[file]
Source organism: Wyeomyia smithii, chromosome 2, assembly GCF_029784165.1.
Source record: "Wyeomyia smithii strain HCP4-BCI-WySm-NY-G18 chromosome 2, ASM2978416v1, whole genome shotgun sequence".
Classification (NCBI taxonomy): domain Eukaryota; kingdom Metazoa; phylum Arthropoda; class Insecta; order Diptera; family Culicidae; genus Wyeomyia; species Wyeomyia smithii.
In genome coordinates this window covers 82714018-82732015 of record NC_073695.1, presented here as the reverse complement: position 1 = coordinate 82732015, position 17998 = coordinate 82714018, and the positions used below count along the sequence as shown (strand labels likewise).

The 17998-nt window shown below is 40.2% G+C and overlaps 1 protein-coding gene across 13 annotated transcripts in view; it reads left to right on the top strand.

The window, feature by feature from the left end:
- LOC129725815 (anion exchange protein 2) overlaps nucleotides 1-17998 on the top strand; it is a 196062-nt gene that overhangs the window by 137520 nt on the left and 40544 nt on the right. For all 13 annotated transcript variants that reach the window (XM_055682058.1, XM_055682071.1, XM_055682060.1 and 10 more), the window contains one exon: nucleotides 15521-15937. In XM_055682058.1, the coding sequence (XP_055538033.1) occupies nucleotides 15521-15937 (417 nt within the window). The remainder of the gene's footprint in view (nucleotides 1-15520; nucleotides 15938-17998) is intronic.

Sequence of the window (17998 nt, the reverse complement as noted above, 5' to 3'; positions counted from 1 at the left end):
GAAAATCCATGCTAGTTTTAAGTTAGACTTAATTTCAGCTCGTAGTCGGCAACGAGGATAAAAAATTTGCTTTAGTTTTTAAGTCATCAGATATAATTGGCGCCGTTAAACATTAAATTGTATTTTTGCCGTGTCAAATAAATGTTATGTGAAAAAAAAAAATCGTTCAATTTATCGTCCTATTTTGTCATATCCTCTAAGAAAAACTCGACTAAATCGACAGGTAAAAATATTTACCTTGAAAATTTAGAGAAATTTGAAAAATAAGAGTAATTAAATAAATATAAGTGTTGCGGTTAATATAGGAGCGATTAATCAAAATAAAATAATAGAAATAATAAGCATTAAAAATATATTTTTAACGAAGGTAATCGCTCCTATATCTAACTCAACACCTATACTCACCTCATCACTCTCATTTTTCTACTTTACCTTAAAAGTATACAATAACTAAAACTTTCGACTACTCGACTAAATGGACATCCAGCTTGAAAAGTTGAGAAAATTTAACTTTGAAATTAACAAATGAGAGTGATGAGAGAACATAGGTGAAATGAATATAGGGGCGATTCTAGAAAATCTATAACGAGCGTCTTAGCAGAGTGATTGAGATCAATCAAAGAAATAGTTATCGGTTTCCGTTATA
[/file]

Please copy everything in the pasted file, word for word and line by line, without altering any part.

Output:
Source organism: Wyeomyia smithii, chromosome 2, assembly GCF_029784165.1.
Source record: "Wyeomyia smithii strain HCP4-BCI-WySm-NY-G18 chromosome 2, ASM2978416v1, whole genome shotgun sequence".
Classification (NCBI taxonomy): domain Eukaryota; kingdom Metazoa; phylum Arthropoda; class Insecta; order Diptera; family Culicidae; genus Wyeomyia; species Wyeomyia smithii.
In genome coordinates this window covers 82714018-82732015 of record NC_073695.1, presented here as the reverse complement: position 1 = coordinate 82732015, position 17998 = coordinate 82714018, and the positions used below count along the sequence as shown (strand labels likewise).

The 17998-nt window shown below is 40.2% G+C and overlaps 1 protein-coding gene across 13 annotated transcripts in view; it reads left to right on the top strand.

The window, feature by feature from the left end:
- LOC129725815 (anion exchange protein 2) overlaps nucleotides 1-17998 on the top strand; it is a 196062-nt gene that overhangs the window by 137520 nt on the left and 40544 nt on the right. For all 13 annotated transcript variants that reach the window (XM_055682058.1, XM_055682071.1, XM_055682060.1 and 10 more), the window contains one exon: nucleotides 15521-15937. In XM_055682058.1, the coding sequence (XP_055538033.1) occupies nucleotides 15521-15937 (417 nt within the window). The remainder of the gene's footprint in view (nucleotides 1-15520; nucleotides 15938-17998) is intronic.

Sequence of the window (17998 nt, the reverse complement as noted above, 5' to 3'; positions counted from 1 at the left end):
GAAAATCCATGCTAGTTTTAAGTTAGACTTAATTTCAGCTCGTAGTCGGCAACGAGGATAAAAAATTTGCTTTAGTTTTTAAGTCATCAGATATAATTGGCGCCGTTAAACATTAAATTGTATTTTTGCCGTGTCAAATAAATGTTATGTGAAAAAAAAAAATCGTTCAATTTATCGTCCTATTTTGTCATATCCTCTAAGAAAAACTCGACTAAATCGACAGGTAAAAATATTTACCTTGAAAATTTAGAGAAATTTGAAAAATAAGAGTAATTAAATAAATATAAGTGTTGCGGTTAATATAGGAGCGATTAATCAAAATAAAATAATAGAAATAATAAGCATTAAAAATATATTTTTAACGAAGGTAATCGCTCCTATATCTAACTCAACACCTATACTCACCTCATCACTCTCATTTTTCTACTTTACCTTAAAAGTATACAATAACTAAAACTTTCGACTACTCGACTAAATGGACATCCAGCTTGAAAAGTTGAGAAAATTTAACTTTGAAATTAACAAATGAGAGTGATGAGAGAACATAGGTGAAATGAATATAGGGGCGATTCTAGAAAATCTATAACGAGCGTCTTAGCAGAGTGATTGAGATCAATCAAAGAAATAGTTATCGGTTTCCGTTATA